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County commissioners: just what is their job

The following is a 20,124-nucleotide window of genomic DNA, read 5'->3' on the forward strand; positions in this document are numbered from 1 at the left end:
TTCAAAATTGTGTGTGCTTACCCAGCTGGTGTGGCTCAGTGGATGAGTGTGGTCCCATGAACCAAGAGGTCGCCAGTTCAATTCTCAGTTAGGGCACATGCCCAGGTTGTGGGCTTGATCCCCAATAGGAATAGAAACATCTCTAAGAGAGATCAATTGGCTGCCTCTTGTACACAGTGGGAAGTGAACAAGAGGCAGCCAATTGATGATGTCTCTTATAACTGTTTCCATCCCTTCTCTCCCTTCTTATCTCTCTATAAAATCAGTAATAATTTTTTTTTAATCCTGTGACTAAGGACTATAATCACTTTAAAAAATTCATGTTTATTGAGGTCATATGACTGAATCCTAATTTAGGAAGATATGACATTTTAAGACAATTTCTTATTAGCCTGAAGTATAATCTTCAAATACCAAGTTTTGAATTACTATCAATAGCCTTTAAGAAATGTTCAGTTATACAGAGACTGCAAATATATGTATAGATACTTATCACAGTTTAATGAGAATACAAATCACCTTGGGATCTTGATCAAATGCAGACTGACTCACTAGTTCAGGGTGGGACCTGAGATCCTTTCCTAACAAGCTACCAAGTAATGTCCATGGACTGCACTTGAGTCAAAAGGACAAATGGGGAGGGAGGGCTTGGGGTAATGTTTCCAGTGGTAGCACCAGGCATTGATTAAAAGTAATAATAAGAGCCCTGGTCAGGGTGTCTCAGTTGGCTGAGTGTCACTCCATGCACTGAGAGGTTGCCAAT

The ongoing scandal involving El Paso County Sheriff Terry Maketa has made the El Paso County Board of County Commissioner meetings a popular source for Twitter posts, live video feeds and Internet armchair quarterbacking. The commissioners are the public face of the El Paso County government, but these five individuals control only a small portion of what county residents see as their local government.Counties in Colorado are considered an extension of the state government and only have the powers granted to them by the Constitution of the state of Colorado and any statutes the state Legislature passes. ìWe are political subdivisions of the state,î said Eric Bergman, policy and research supervisor for Colorado Counties Inc., a nonprofit association of counties throughout the state. ìLocal decision-making bodies that handle roads, social services and open space; instead of all happening from a distant, centralized system in Denver, makes a lot of sense.îThe Board of County Commissioners in each county has budget authority for their departments and offices. However, the commissioners cannot change line-item level disbursements in the offices run by separately elected officers, said Amy Lathen, vice chairwoman of the El Paso County Board of County Commissioners.ìItís all dictated by state law,î Lathen said. ìWe have authority over budget in its entirety, but the board does not have power over individual line items in the other elect-ed offices. Those elected officials who are overseeing those offices have autonomy over those budgets.îThe other elected officials with the same autonomy include the assessor, clerk and recorder, coroner, sheriff, surveyor treasurer, according to the County Government Snapshot, published by CCI. The district attorney covers multiple counties, so the counties in that court district share the budget set by the state, Lathen said.In addition to the overall county budget, the county commissioners have authority over land-use regulations and policies and procedures for county employees, except for sworn law enforcement officers in the sheriffís office. While the board does not have day-to-day control over separate departments such as El Paso County Public Health, the members of the Board of Health are appointed by the commissioners. Commissioners Lathen and Sallie Clark also serve on the Board of Health.The popular notion that the commissioners control every aspect of county government sometimes creates friction between the commissioners and their constituents, Lathen said. ìThe notion that we have oversight over other elected offices is a frustration and has been since I came into office,î Lathen said. ìIf someone has a grievance with the clerk and recorderís office and they call us, thatís frustrating for the caller. We donít have any authority over the constitutionally elected officers, and that has been a constant source of clarification.îSalaries for the commissioners and the other county-elected officials are set by the state Legislature. A statewide County Elected Officials Salary Commission appointed by the Colorado House and Senate recommends salaries based on the elected office and the population category of the county, according to House Local Government Committee documents. El Paso County is one of nine Category I counties, which the state mandates pay for its commissioners, treasurer, assessor, clerk and coroner at $87,300 per year. Category I sheriffs are paid $111,100 per year. Lincoln County to the east is a Category V county, which pays the commissioners $43,800 per year.ìWe tried to go to the ballot to have those salaries set locally, but our association was fairly divided on that,î Bergman said. ìVoting on your own salary was politically unpopular. It puts commissioners in an awkward position.îMuch of the rest of the county budget is also set by state law, Lathen said. ìOnly about 10 percent of the property tax someone pays comes to the county at all,î Lathen said. ìMost of it passes through to the school districts, metro districts and other entities. Of the about $260 million that actually comes to the county, there is much of it that is restricted by state and federal law. We only have discretion over about $110 million, and thatís where the funding for the elected officersí offices comes from.îThe commissioners donít have the authority to de-fund an elected officialís activities, as was suggested by some residents to force Maketa to resign, Lathen said. ìState law requires that we provide necessary funding to each officer to meet their constitutional required duties,î Lathen said. ìThey may argue that they need $50 million instead of $47 million and we have discretion there to look at the total amount of money available. But if we were not to fund an elected office adequately, they could sue the board.îTwo Colorado counties, Weld and Pitkin, have adopted home-rule charters, which offer small increases in local powers. ìWe donít have functional home rule the same way cities have,î Bergman said. ìWe can make small changes like salaries and appoint instead of elect some officials, unlike a city where the sky is the limit if a city goes home rule.î Lathen agreed that more local control could be a benefit, depending on the votersí views. ìConceivably, a home-rule county board could appoint the assessor, treasurer or even sheriff,î Lathen said. ìSome people would see that as a benefit, some people would see it as not a benefit.îCeremonial duties including proclamations and resolutions donít take much time or money but help the board recognize and celebrate activities in the community, Lathen said. ìThey are policy makers and are elected to have an opinion,î Bergman said. ìHighlighting and shining a spotlight on organizations is part of publicizing and acting on those views.îAn organizational chart of El Paso Countyís elected offices and their areas of authority can be found at